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Digging our jazz roots Add to ...

Forty-two years ago this week, guitarist Lenny Breau, just turned 20 and fresh from Winnipeg to Toronto, went into the Hallmark recording studio on Grenville Street with bassist Rick Danko and drummer Levon Helm, members at the time of Ronnie Hawkins' Hawks and later of the Band. This unlikely trio recorded seven jazz tunes and two country pieces, to which Breau added four flamenco solos -- all now issued for the first time as The Hallmark Sessions (Art of Life Records).

The recordings predate Breau's hitherto "first" LP, The Guitar Sounds of Lenny Breau, by seven years and yet they're far more than merely formative performances. The guitarist is immediately identifiable by his touch and technique -- a diamond in the rough, perhaps, but recognizably a diamond all the same. (And yes, Danko and especially Helm acquit themselves with surprising sympathy.) The Hallmark Sessions is one of several recent releases that, however coincidental, suggest a surge of interest in Canadian (as opposed, more customarily, to American) jazz history. There has been a scattering of similar CDs over the past 10 years, including other long-lost Breau sessions from Guitarchives, a Swing Canada series from Cowtown and a miscellany of titles from Just A Memory. Lately, though, the pace of such releases has increased:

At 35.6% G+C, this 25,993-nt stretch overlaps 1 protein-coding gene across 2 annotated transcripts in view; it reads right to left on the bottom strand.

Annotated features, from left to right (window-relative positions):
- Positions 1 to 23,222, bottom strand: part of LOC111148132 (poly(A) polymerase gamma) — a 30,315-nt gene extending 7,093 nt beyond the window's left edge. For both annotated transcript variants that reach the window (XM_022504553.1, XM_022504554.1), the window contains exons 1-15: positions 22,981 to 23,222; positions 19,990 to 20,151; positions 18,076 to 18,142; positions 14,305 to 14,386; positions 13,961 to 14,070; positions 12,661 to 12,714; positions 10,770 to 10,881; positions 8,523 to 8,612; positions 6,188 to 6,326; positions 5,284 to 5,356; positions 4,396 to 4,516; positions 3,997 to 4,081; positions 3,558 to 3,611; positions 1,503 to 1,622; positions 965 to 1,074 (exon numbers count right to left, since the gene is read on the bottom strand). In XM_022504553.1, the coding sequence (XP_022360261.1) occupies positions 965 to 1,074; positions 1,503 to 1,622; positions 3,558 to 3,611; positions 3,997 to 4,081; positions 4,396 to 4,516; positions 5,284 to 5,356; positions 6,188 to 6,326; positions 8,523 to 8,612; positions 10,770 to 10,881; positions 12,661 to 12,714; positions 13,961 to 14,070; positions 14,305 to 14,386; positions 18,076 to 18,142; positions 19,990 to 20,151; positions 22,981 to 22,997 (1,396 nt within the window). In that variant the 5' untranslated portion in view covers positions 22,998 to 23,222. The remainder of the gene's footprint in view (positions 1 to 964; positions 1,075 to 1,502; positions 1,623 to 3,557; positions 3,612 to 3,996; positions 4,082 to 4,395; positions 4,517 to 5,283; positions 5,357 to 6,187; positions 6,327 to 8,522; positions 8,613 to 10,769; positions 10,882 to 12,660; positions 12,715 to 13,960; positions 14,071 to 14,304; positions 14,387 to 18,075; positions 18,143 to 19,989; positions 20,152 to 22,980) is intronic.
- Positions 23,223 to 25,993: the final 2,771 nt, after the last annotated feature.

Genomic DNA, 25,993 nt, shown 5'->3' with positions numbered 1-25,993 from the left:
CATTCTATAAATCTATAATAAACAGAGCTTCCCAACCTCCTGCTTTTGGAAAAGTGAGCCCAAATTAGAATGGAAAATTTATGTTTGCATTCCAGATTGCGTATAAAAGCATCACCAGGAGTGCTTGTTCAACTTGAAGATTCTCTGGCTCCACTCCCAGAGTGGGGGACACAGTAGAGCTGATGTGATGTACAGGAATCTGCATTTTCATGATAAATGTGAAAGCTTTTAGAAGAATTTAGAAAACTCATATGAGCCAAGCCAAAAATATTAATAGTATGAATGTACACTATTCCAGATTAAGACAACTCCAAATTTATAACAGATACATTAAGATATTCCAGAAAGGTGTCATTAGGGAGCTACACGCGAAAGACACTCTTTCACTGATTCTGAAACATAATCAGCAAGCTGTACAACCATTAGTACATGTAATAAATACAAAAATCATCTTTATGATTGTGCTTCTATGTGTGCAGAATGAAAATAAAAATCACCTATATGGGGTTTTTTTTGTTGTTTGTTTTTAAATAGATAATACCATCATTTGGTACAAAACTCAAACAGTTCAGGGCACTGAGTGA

Smiles and Chuckles (CBC Records) by the Royal City Saxophone Quartet of Guelph, Ont., honours the Six Brown Brothers, an Ottawa family whose internationally successful vaudeville act during the 1910s established the saxophone as a useful instrument in the music that predated jazz. (A book about the Browns, That Moaning Saxophone: The Six Brown Brothers and the Dawning of a Musical Craze, by Californian Bruce Vermazen, will be published early next year by Oxford University Press, together with a compilation CD from Archeophone Records of the sextet's old 78s.)

Two Oscar Peterson CDs, Tenderly and Vancouver, 1958 (both from Just A Memory), capture the celebrated pianist in his prime at Vancouver's Orpheum Theatre 45 years ago.

Vintage Nimmons 'n' Nine (Sackville Records) presents the Toronto clarinetist Phil Nimmons' tentet in two CDs' worth of studio performances drawn from its regular CBC radio broadcasts between 1959 and 1964.